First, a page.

Learn more about the in-depth topics covered in the October 2023 print issue of Dermatology Times.
The October issue of Dermatology Times includes a collection of thought-provoking articles and topics ranging from utilizing artificial intelligence in dermatology to reviewing treatment approaches for basal cell carcinoma on the hands. Be sure to take a look at the highlights from the issue below. Also, don’t miss a moment of Dermatology Times by signing up for our eNewsletters and subscribing to receive the free print issue each month.
Artificial intelligence (AI) has been a buzzword in health care for some time, but do clinicians, especially in dermatology, view it as friend or foe? Applications and use of AI in dermatology are comparatively new and have focused primarily on the relatively narrow application of analyzing images of skin disease. This limited uptake began, ironically, because image analysis seemed like relatively low-hanging fruit, with the promise of improving workflows and efficiency.
October is Breast Cancer Awareness Month, and although it is critical for oncologists to have a thorough understanding of the condition’s impact on the entire body, dermatology clinicians play an important role in a multidisciplinary care plan. Skin conditions can be associated with the presentation, progression, and treatment of breast cancer. “Dermatologists may be the first to identify a breast cancer diagnosis, as a subset of patients first present with direct extension of an underlying tumor or with a cutaneous metastasis,” according to Milam et al.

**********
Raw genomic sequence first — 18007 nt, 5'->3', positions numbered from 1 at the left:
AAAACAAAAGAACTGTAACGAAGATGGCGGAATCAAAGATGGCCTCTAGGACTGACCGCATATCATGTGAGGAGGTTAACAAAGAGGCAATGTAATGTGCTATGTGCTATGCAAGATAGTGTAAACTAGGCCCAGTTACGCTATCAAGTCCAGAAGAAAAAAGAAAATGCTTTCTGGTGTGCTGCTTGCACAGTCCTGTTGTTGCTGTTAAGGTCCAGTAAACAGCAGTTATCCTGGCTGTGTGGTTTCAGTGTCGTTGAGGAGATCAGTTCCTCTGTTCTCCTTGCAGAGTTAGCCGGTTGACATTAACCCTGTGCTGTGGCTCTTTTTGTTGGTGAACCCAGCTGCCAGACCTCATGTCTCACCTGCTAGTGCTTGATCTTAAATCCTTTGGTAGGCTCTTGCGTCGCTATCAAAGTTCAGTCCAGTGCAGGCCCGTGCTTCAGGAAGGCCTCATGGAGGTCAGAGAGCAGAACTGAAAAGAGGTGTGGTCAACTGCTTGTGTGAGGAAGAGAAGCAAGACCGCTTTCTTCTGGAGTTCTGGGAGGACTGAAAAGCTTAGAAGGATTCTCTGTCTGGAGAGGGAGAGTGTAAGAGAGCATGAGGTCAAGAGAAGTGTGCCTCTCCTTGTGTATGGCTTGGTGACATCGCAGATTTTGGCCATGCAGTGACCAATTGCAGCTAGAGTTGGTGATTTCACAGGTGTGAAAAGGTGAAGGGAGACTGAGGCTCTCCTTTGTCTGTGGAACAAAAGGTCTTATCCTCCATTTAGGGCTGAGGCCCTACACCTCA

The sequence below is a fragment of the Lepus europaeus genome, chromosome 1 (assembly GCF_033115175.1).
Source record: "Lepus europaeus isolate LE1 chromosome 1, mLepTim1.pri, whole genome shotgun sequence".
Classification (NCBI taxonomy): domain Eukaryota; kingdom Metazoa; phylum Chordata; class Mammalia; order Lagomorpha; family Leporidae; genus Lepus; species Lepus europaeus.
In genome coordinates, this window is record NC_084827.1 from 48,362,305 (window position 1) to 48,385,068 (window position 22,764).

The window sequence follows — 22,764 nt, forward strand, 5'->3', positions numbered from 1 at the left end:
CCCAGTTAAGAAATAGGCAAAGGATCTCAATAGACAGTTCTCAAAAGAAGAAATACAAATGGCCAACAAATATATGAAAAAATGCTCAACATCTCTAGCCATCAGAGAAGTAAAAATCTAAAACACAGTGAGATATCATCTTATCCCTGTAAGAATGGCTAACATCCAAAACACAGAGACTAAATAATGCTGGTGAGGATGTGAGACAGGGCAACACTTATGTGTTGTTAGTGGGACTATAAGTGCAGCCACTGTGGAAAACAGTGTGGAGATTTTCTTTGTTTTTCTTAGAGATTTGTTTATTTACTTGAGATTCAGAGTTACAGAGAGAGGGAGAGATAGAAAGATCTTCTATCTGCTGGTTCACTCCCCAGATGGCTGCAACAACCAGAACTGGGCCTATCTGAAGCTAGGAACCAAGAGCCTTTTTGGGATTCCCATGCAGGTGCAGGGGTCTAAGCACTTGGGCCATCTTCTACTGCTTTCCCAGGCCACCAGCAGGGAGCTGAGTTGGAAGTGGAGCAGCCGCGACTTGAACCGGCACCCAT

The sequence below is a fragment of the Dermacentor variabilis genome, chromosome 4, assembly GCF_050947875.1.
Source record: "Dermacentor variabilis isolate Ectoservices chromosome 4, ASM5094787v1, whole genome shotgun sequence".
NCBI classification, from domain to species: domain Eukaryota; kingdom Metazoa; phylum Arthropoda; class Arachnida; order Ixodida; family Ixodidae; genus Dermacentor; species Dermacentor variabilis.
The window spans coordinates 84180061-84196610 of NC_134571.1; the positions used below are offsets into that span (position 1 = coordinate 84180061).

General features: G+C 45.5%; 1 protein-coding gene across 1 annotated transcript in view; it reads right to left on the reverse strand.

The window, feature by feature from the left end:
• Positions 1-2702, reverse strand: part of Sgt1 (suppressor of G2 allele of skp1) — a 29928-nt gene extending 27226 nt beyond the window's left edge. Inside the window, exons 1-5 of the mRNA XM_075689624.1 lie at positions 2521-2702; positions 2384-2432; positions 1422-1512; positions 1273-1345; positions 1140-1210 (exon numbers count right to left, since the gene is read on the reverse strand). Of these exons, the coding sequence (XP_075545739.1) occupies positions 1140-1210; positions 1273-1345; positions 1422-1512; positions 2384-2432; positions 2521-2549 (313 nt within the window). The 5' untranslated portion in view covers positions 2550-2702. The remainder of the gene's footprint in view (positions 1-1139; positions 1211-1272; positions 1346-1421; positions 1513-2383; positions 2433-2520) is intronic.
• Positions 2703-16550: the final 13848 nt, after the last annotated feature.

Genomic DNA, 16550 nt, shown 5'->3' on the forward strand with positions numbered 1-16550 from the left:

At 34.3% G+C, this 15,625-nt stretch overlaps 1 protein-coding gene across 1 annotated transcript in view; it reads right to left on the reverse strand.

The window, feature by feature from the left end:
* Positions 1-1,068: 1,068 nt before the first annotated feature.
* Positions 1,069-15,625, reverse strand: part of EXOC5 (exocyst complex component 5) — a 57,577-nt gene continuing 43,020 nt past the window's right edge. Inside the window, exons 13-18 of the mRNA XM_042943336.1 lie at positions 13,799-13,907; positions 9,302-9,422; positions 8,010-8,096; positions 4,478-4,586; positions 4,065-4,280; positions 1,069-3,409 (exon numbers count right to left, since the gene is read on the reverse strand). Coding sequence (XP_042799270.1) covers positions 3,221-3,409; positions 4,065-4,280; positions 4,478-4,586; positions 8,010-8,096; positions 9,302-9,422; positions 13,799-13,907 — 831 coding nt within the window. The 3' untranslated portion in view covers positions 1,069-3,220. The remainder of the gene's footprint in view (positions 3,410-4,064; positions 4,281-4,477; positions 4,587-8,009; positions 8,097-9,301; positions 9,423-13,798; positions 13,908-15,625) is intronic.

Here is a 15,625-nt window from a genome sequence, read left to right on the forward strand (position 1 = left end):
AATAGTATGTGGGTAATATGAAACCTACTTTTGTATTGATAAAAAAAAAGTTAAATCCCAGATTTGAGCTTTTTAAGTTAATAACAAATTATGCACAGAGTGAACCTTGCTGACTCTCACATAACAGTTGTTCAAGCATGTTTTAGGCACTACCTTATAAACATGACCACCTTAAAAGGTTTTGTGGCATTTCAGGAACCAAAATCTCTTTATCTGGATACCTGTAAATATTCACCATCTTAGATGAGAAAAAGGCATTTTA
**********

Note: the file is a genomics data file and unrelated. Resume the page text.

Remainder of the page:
To discuss the association between atopic dermatitis (AD) and its impact on patient lives and well-being from patient and provider perspectives, dermatologist Diego Ruiz Dasilva, MD, FAAD, sat down with AD patient and advocate Trinity Flint in “Diagnosis to Treatment: Exploring the Patient Journey in Atopic Dermatitis,” a custom Dermatology Times Patient Perspectives video series. Flint described her experiences with frequent itching and rashes, which she said were typically brought on or exacerbated by outside factors such as allergies and stress, as being initial indicators of AD. As a child, she said these symptoms were often disruptive in nature. Flint’s mother, who also had eczema, quickly picked up on the correlation between the symptoms and the condition.
Although basal cell carcinoma (BCC) does not readily metastasize, the appropriate removal of BCC can be challenging, especially on the dorsum of the hands due to paucity of extra skin for tissue reconstruction. Surgical and nonsurgical treatment options can be used to treat BCC, the latter including topical immunomodulators (ie, imiquimod), cryotherapy, radiation, photodynamic therapy, intralesional treatment (ie, 5-fluorouracil), curettage, and electrodesiccation. However, surgical removal techniques including Mohs surgery and excisional surgery are preferred treatment approach when addressing BCCs, particularly on the hands.